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Friday, September 26, 2014

Public Media in a Multi-Platform Environment


The October 2014 issue of Harper’s Magazine includes an article by Eugenia Williamson, “PBS Self-Destructs” that, for those of us who have a history with public broadcasting and value its role, is troublesome.   
            The article focuses largely on how public television funds major programs, how the sources of funding have changed over the years, and the challenges that producers and the system itself face as funding has migrated from direct federal support to foundations and private donors to corporations.  Williamson argues that funding sources have always been a cause for tension and, in some cases, compromise in production and scheduling decisions.  She notes that “For one brief, shining moment—which occurred before its actual creation—PBS was an uncompromised thing.  It began as a Great Society initiative under the Johnson Administration and, like other public works programs of the era, was conceived as a way to level the effects of poverty and close the education gap.”  (p. 47).  However, over the years, PBS and, by extension, the producers who create programs for national distribution over the system, have had to seek other sources of funds.  Williamson notes,  “ . . . the present state of PBS was almost an inevitability, the result of structural deficiencies and ideological conflicts built in from the very start” (ibid).
            Clearly, the issue of who funds national public television productions and what impact the funding has on editorial decisions (both the short-term editorial impact on an individual project and the long-term impact on strategic thinking and program decisions), is an ongoing concern.  In fact, it has been an ongoing concern for decades.  However, it is critically important that we not take a narrow view of public broadcasting.  PBS is not like commercial networks.  The pressures on funding documentaries that Williamson describes is one part of the public media environment in the United States, but not the total story by any means.
            At this point, I should note that I have a long history in this arena.  I worked for a public television station for almost two decades and, in subsequent positions, worked closely with individual stations and with the PBS Adult Learning Service for another seven years.  I have a perspective that colors how I see issues.
            Williamson notes that the media age of the PBS prime time audience is sixty-two.   That may be true—and certainly, the fund-raising programs targeted at that audience do tend to reinforce the idea.  However, this kind of generalization is a gross misunderstanding of the system’s purpose and structure. While the PBS primetime audience is bigger than many national commercial channels, PBS doesn’t go after a single audience (as commercial stations target the prime “consumer” market segment—people aged 18-35).  Instead, they target programs to a wide spectrum of specialized audiences to meet the needs of specific groups of citizens.  Here, from the PBSwebsite  are some examples:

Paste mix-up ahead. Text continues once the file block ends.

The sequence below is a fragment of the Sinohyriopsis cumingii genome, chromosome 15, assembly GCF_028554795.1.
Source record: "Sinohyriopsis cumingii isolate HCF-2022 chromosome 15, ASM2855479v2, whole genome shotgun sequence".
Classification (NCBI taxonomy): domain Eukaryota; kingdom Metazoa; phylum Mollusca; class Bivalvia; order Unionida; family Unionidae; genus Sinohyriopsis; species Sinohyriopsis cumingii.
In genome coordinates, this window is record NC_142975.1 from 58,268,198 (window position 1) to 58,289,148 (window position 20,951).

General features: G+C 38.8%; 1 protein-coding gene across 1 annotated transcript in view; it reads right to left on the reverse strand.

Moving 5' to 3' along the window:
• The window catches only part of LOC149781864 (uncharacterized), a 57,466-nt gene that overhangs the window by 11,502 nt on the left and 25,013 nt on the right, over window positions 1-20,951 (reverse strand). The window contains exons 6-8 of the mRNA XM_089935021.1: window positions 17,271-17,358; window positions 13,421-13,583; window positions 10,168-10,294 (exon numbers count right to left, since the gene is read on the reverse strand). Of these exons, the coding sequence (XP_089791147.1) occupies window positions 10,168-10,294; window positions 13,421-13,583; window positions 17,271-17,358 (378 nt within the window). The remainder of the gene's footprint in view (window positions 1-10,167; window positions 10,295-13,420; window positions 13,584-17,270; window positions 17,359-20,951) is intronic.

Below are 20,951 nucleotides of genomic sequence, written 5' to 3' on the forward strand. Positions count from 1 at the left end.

• Over the course of a year, nearly 90% of all U.S. television households - and 217 million people - watch PBS. The demographic breakdown of PBS' full-day audience reflects the overall U.S. population with respect to race/ethnicity, education and income. (Nielsen NPower, 9/24/2012-9/22/2013)
  • In a typical month, 104 million people watch their local PBS stations. (Nielsen NPower, 9/30/2013-10/27/2013)
  • 80% of all kids age two to eight watched PBS during the 2012-'13 season. (Nielsen NPower, 9/24/2012-9/22/2013)
  • PBS had seven of the top 10 programs among mothers of young children in July 2014. (Nielsen NPower, 7/2014)

Local Stations: The Heart of Public Broadcasting
            Another way that public broadcasting differs from commercial broadcasting is that its strength lies greatly in the local station and the connections between individual stations and the communities that they serve.   The nation’s 161 public broadcasting licensees (who together operate 351 local stations) fall into three major categories: 84 are community organizations, 52 are colleges/universities, 20 are state authorities and five are local educational or municipal authorities.   These stations are the true heart of public broadcasting. 
            Originally, many of them were founded in order to extend educational and cultural resources into their communities.  Until the 1990s, many stations devoted their daytime schedules to instructional television programs targeted to the K-12 curriculum.  Every year, station personnel would meet with local school representatives to preview new programs and identify those that met local educational needs.  The station would then acquire broadcast rights and schedule those programs for broadcast during the academic year.  When PBS moved to satellite distribution in the late 1970s, they added an Adult Learning Service and distributed college-level courses that local colleges and universities could license and offer for credit around local broadcasts.
            Today, PBS maintains PBS LearningMedia.org, a free online collection of educational video modules in science, math, social sciences and English language arts that teachers may download and use in the classroom.  The collection is complemented by PBS Teacherline which provides access to related teacher professional development opportunities.
            This is one example of how public broadcasting’s strategies for serving the community have changed over the years as technologies and needs have changed.  When I first started in public broadcasting at Penn State in the 1960s, we had one channel that served 29 central Pennsylvania counties.  Today, WPSU delivers programs over three channels (one broadcast, two cable).  In addition, it offers three public radio channels with a mix of classical music, news and discussion, and jazz.  And, our community also has access to a cable-based children’s channel—Sprout—from the Children’s Television Workshop, which developed Sesame Street and other children’s programs that are identified with public broadcasting and that includes many of the same children’s programs broadcast on the main public TV channel.  And, even more, there is a PBS application for iPAD that allows viewers to watch full episodes of many nationally delivered programs.